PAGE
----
Author + information
- Received August 22, 2011
- Accepted August 31, 2011
- Published online December 1, 2011.
- Wojciech Kosmala, MD, PhD⁎,
- Monika Przewlocka-Kosmala, MD, PhD⁎,
- Hanna Szczepanik-Osadnik, MD⁎,
- Andrzej Mysiak, MD, PhD⁎,
- Trisha O'Moore-Sullivan, MD† and
- Thomas H. Marwick, MD, PhD, MPH†,‡,⁎ ()
- ↵⁎Reprint requests and correspondence:
Dr. Thomas H. Marwick, Cleveland Clinic Foundation, 9500 Euclid Avenue, Cleveland, Ohio 44195
Objectives The purpose of this study was to identify the effects of spironolactone on left ventricular (LV) structure and function, and serological fibrosis markers in patients with metabolic syndrome (MS) taking angiotensin-converting enzyme inhibitors or angiotensin receptor blockers.
Background Myocardial fibrosis may be an important contributor to myocardial impairment in MS, and aldosterone antagonism may reduce fibrosis.
Methods Eighty patients (age 59 ± 11 years) with MS, already being treated with angiotensin II inhibition, were randomized to spironolactone 25 mg/day or placebo for 6 months. Each patient underwent baseline and follow-up conventional echocardiography and color tissue Doppler imaging. Raw data files were used to measure calibrated integrated backscatter and to calculate radial and longitudinal strain. Blood was obtained at baseline and follow-up to measure fibrosis markers (procollagen type III amino-terminal propeptide and procollagen type I carboxy-terminal propeptide [PICP]).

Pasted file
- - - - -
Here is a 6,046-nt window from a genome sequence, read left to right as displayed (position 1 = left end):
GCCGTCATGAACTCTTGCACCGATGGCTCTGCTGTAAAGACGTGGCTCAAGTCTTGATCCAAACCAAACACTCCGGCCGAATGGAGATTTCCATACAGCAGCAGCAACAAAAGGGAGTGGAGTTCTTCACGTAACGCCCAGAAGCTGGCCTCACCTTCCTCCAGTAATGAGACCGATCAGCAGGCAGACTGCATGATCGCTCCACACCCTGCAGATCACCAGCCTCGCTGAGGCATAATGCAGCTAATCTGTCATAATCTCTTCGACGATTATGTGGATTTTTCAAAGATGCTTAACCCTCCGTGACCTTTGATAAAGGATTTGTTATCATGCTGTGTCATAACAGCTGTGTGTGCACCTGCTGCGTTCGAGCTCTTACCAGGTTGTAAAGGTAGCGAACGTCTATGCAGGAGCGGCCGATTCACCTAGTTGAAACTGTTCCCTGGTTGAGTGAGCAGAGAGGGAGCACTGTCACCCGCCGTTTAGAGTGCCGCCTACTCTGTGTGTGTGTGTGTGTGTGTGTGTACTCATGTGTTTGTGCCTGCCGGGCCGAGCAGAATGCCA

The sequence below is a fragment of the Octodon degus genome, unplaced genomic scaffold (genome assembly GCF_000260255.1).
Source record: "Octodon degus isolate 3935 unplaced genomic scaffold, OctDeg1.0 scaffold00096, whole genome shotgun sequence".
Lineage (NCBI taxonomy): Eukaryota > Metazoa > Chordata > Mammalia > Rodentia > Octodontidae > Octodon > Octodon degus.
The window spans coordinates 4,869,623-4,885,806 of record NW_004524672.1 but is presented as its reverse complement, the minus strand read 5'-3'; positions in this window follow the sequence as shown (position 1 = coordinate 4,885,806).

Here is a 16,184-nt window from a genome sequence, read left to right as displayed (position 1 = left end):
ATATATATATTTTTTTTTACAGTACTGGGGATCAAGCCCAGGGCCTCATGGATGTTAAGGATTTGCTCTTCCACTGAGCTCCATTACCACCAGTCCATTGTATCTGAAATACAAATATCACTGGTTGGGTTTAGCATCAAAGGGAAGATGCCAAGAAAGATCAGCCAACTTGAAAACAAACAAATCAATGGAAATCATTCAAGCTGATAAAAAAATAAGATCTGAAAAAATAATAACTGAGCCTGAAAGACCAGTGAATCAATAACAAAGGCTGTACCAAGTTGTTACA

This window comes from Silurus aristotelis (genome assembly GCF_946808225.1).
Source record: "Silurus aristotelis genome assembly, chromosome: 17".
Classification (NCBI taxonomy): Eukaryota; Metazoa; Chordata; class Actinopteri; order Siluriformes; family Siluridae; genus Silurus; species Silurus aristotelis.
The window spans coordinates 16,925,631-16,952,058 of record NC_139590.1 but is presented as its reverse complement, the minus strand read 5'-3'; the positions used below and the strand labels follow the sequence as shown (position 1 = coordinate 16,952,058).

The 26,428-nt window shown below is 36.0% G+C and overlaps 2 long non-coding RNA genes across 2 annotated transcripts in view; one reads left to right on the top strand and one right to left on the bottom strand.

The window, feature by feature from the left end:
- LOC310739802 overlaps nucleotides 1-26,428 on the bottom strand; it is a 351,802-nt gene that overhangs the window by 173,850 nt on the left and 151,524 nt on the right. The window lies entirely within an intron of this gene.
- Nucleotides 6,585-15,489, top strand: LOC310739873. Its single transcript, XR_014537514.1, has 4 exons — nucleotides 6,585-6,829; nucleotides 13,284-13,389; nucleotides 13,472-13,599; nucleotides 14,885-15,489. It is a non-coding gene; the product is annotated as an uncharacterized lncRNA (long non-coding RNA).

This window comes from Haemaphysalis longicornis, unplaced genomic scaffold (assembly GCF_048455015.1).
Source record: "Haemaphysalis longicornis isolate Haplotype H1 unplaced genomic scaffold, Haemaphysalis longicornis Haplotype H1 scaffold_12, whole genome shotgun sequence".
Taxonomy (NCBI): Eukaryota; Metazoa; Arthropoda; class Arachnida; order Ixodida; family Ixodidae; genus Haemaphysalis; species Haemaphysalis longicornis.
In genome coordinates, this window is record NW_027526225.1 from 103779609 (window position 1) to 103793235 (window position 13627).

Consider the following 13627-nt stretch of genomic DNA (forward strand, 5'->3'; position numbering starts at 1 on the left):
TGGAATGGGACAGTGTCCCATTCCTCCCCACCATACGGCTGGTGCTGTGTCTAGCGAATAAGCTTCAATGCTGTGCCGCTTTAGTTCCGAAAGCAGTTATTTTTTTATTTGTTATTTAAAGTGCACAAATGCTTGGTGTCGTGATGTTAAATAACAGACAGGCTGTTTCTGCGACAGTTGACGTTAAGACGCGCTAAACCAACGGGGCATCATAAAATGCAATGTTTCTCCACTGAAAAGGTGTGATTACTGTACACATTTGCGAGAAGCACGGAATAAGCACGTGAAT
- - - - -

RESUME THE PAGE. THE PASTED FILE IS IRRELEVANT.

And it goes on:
Results The spironolactone group showed significant improvement of LV function, myocardial reflectivity, and LV hypertrophy, with a parallel decrease in levels of PICP and procollagen type III amino-terminal propeptide. No analogous changes were seen in the placebo group. Baseline strain (β = 0.47, p < 0.0001), spironolactone therapy (β = −0.38, p < 0.0001), and change in PICP level (β = −0.19, p < 0.03) were independently associated with LV systolic function improvement (increase in strain). Correlates of LV diastolic function improvement (increase in early diastolic mitral annular velocity) were baseline early diastolic mitral annular velocity (β = 0.47, p < 0.0001), spironolactone therapy (β = −0.21, p < 0.03), change in PICP level (β = −0.23, p < 0.02), and age (β = 0.22, p < 0.04). Favorable effects of spironolactone on cardiac function were not demonstrated in patients with less fibrosis (the lower baseline PICP tertile) or preserved function (the upper baseline strain tertile).
Conclusions Addition of spironolactone to standard angiotensin II inhibition improved myocardial abnormalities and decreased fibrotic markers in MS. The magnitude of benefit on cardiac performance is determined mainly by baseline LV dysfunction and collagen turnover as well its response to intervention.
This study was supported in part by a grant from the National Health and Medical Research Council of Australia (455832). All authors have reported that they have no relationships relevant to the contents of this paper to disclose. Jeroen J. Bax, MD, PhD, served as Guest Editor for this paper.
- Received August 22, 2011.
- Accepted August 31, 2011.
- American College of Cardiology Foundation